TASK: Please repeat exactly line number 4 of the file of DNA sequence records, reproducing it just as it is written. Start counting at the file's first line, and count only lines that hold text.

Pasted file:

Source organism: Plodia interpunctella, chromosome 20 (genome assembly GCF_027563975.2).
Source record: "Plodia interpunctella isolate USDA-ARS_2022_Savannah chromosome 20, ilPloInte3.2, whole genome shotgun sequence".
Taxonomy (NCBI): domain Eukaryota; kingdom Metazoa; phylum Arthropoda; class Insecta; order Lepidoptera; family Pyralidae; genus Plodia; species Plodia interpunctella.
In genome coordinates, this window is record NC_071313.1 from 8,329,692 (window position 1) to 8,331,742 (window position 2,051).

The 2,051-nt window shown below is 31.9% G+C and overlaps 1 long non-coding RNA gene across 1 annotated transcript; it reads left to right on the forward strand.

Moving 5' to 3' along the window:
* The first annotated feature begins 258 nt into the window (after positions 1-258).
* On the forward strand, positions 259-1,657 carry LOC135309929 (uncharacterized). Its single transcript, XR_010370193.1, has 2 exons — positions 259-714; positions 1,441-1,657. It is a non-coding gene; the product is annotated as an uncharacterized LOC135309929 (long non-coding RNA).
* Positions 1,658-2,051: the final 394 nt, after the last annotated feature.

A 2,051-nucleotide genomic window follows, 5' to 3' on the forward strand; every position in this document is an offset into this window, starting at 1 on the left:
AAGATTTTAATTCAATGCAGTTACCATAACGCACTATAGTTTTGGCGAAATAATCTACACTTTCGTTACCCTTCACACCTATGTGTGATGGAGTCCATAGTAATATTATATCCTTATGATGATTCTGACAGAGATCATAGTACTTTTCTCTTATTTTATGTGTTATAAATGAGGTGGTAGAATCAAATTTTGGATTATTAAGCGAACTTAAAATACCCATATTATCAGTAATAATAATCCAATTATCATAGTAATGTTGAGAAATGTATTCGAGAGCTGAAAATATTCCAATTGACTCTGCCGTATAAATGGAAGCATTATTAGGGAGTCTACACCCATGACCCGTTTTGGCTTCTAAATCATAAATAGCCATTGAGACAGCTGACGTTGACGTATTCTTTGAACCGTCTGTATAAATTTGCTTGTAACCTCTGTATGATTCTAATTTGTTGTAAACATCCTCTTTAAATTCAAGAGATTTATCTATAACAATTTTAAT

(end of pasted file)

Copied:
In genome coordinates, this window is record NC_071313.1 from 8,329,692 (window position 1) to 8,331,742 (window position 2,051).